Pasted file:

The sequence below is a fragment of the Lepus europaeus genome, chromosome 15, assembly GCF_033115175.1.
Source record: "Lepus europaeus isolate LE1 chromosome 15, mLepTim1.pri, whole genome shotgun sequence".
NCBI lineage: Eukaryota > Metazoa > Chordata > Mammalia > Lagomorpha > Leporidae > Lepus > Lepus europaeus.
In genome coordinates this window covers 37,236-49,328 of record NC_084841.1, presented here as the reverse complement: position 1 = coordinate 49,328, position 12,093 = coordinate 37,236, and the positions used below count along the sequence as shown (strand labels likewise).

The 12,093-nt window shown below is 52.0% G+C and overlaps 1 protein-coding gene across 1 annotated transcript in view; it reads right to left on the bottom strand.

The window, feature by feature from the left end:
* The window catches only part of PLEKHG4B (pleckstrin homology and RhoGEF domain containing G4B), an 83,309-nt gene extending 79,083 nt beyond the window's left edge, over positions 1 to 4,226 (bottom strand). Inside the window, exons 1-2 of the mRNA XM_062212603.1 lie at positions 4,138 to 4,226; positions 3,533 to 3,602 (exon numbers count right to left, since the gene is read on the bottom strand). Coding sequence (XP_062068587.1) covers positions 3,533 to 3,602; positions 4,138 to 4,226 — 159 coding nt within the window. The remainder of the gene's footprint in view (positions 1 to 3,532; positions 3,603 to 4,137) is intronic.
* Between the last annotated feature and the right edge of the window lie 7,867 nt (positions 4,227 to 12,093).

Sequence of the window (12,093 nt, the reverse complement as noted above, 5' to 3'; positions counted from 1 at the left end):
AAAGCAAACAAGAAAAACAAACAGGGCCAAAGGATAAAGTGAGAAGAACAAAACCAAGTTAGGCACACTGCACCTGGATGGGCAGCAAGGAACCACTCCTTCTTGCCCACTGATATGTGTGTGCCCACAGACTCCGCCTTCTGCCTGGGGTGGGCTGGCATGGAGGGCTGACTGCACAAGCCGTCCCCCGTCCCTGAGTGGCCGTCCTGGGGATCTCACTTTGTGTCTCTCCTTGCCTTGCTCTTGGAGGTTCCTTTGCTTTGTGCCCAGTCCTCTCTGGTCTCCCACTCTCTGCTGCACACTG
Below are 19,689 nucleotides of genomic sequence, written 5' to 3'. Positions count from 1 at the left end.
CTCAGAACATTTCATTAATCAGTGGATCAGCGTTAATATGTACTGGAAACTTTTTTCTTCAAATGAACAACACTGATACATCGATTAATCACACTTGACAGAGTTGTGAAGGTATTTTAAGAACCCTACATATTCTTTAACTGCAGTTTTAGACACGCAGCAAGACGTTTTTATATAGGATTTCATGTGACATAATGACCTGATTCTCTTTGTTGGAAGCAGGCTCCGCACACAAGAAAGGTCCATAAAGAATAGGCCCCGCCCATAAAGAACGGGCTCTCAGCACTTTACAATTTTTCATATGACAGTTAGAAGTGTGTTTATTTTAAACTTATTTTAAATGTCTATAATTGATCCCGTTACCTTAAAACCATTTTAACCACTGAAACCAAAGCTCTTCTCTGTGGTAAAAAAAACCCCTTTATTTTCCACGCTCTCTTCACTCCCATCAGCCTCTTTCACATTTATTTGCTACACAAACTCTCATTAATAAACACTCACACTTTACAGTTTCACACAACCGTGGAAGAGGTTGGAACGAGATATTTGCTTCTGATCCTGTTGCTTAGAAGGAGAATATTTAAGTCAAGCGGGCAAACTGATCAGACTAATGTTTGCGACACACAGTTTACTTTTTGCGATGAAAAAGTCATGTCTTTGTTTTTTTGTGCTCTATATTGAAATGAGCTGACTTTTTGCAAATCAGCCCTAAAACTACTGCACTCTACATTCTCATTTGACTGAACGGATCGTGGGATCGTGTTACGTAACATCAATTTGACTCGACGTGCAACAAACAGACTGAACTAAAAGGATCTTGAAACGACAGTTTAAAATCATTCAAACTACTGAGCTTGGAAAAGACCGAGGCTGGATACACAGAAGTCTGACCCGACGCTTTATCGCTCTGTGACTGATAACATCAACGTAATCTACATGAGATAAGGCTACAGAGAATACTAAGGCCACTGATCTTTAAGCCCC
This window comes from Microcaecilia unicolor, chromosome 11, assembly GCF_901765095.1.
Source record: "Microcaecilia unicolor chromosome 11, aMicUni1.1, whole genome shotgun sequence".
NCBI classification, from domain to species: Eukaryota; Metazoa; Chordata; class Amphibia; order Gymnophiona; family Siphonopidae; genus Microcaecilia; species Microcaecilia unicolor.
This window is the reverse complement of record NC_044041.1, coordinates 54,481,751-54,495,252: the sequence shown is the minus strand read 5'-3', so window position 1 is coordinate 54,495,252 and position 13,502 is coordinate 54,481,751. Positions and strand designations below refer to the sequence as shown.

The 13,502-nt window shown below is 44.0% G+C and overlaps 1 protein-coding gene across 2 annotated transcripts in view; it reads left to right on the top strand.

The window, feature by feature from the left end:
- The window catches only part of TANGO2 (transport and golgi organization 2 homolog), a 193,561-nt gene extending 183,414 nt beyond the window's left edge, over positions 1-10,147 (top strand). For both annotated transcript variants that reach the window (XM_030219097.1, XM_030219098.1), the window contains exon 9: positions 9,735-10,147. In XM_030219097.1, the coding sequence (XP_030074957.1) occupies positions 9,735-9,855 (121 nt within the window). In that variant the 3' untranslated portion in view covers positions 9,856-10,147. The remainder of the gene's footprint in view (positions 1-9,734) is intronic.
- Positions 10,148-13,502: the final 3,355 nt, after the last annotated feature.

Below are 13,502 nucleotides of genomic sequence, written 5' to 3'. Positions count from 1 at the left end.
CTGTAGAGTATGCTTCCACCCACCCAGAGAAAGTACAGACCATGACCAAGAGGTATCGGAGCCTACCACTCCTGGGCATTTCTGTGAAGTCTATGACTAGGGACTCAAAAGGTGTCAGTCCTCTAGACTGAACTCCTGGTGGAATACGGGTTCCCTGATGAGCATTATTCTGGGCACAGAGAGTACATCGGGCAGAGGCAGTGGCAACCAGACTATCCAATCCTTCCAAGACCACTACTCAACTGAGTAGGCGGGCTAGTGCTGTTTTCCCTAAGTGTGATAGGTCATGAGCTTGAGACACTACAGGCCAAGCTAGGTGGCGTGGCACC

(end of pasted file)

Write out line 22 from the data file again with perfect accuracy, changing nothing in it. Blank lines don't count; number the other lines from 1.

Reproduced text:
CTGTAGAGTATGCTTCCACCCACCCAGAGAAAGTACAGACCATGACCAAGAGGTATCGGAGCCTACCACTCCTGGGCATTTCTGTGAAGTCTATGACTAGGGACTCAAAAGGTGTCAGTCCTCTAGACTGAACTCCTGGTGGAATACGGGTTCCCTGATGAGCATTATTCTGGGCACAGAGAGTACATCGGGCAGAGGCAGTGGCAACCAGACTATCCAATCCTTCCAAGACCACTACTCAACTGAGTAGGCGGGCTAGTGCTGTTTTCCCTAAGTGTGATAGGTCATGAGCTTGAGACACTACAGGCCAAGCTAGGTGGCGTGGCACC